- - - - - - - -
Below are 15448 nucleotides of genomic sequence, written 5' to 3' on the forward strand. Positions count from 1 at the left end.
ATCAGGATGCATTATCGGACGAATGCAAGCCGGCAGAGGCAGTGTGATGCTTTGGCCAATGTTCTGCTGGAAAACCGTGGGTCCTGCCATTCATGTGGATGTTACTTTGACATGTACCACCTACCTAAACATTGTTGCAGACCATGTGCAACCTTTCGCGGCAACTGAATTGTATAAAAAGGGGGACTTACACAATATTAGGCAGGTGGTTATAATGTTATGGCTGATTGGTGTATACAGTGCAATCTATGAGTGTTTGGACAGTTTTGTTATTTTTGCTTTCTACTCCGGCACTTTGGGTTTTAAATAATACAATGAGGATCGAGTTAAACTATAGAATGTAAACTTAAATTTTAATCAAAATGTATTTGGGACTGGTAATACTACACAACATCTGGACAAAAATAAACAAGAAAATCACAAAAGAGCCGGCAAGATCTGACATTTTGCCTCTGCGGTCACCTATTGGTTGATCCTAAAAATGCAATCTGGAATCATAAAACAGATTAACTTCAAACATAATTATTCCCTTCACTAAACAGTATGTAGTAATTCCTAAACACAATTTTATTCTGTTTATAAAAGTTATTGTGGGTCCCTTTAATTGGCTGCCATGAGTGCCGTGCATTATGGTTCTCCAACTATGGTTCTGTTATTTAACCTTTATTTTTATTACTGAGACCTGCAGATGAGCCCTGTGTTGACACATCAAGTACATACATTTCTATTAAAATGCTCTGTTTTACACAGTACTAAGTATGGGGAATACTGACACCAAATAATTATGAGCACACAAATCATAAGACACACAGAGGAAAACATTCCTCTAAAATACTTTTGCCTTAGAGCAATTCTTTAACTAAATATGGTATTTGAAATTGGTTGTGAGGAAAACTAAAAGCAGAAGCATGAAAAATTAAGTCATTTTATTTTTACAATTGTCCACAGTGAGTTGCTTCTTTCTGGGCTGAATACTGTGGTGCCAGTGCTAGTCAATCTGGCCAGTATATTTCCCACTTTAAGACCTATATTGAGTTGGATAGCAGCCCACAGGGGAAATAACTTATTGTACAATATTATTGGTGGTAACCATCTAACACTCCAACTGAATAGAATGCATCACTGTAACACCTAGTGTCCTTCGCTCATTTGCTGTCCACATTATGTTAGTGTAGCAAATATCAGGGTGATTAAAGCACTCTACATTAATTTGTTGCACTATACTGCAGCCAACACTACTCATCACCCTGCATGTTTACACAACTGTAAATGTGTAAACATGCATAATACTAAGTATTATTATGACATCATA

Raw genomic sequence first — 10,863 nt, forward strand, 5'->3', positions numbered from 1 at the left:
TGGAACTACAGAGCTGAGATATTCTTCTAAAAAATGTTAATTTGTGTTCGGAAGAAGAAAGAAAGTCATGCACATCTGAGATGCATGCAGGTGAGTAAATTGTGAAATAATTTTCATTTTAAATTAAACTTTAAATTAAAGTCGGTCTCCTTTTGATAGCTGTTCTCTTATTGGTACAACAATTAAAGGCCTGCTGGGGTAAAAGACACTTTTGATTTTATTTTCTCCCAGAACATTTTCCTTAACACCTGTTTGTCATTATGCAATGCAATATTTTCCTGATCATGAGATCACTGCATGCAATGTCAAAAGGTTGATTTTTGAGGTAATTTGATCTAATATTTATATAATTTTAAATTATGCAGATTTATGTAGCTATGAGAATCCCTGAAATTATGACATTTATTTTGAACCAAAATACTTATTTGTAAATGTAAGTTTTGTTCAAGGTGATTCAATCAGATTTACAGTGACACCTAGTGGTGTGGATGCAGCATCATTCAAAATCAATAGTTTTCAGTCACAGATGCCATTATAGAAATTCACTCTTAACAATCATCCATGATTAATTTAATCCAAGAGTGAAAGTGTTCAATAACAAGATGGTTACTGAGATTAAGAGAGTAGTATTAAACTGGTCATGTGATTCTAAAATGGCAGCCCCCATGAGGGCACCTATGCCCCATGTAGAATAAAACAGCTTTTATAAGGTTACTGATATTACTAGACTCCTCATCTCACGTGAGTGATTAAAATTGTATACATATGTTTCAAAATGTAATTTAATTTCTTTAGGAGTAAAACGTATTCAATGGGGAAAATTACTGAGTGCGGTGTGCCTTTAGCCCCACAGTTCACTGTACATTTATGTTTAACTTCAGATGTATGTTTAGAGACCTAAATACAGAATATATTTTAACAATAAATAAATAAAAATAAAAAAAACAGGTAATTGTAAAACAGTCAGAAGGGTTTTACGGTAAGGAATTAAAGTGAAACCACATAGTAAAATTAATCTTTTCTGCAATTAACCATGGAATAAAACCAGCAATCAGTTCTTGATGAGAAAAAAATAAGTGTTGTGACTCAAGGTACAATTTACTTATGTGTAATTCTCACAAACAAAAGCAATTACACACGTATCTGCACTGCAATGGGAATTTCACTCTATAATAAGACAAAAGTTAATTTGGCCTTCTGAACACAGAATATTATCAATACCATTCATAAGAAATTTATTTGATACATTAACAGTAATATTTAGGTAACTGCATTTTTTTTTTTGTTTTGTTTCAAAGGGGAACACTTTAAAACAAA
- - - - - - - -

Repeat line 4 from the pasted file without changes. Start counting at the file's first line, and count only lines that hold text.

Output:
TGGAACTACAGAGCTGAGATATTCTTCTAAAAAATGTTAATTTGTGTTCGGAAGAAGAAAGAAAGTCATGCACATCTGAGATGCATGCAGGTGAGTAAATTGTGAAATAATTTTCATTTTAAATTAAACTTTAAATTAAAGTCGGTCTCCTTTTGATAGCTGTTCTCTTATTGGTACAACAATTAAAGGCCTGCTGGGGTAAAAGACACTTTTGATTTTATTTTCTCCCAGAACATTTTCCTTAACACCTGTTTGTCATTATGCAATGCAATATTTTCCTGATCATGAGATCACTGCATGCAATGTCAAAAGGTTGATTTTTGAGGTAATTTGATCTAATATTTATATAATTTTAAATTATGCAGATTTATGTAGCTATGAGAATCCCTGAAATTATGACATTTATTTTGAACCAAAATACTTATTTGTAAATGTAAGTTTTGTTCAAGGTGATTCAATCAGATTTACAGTGACACCTAGTGGTGTGGATGCAGCATCATTCAAAATCAATAGTTTTCAGTCACAGATGCCATTATAGAAATTCACTCTTAACAATCATCCATGATTAATTTAATCCAAGAGTGAAAGTGTTCAATAACAAGATGGTTACTGAGATTAAGAGAGTAGTATTAAACTGGTCATGTGATTCTAAAATGGCAGCCCCCATGAGGGCACCTATGCCCCATGTAGAATAAAACAGCTTTTATAAGGTTACTGATATTACTAGACTCCTCATCTCACGTGAGTGATTAAAATTGTATACATATGTTTCAAAATGTAATTTAATTTCTTTAGGAGTAAAACGTATTCAATGGGGAAAATTACTGAGTGCGGTGTGCCTTTAGCCCCACAGTTCACTGTACATTTATGTTTAACTTCAGATGTATGTTTAGAGACCTAAATACAGAATATATTTTAACAATAAATAAATAAAAATAAAAAAAACAGGTAATTGTAAAACAGTCAGAAGGGTTTTACGGTAAGGAATTAAAGTGAAACCACATAGTAAAATTAATCTTTTCTGCAATTAACCATGGAATAAAACCAGCAATCAGTTCTTGATGAGAAAAAAATAAGTGTTGTGACTCAAGGTACAATTTACTTATGTGTAATTCTCACAAACAAAAGCAATTACACACGTATCTGCACTGCAATGGGAATTTCACTCTATAATAAGACAAAAGTTAATTTGGCCTTCTGAACACAGAATATTATCAATACCATTCATAAGAAATTTATTTGATACATTAACAGTAATATTTAGGTAACTGCATTTTTTTTTTTGTTTTGTTTCAAAGGGGAACACTTTAAAACAAA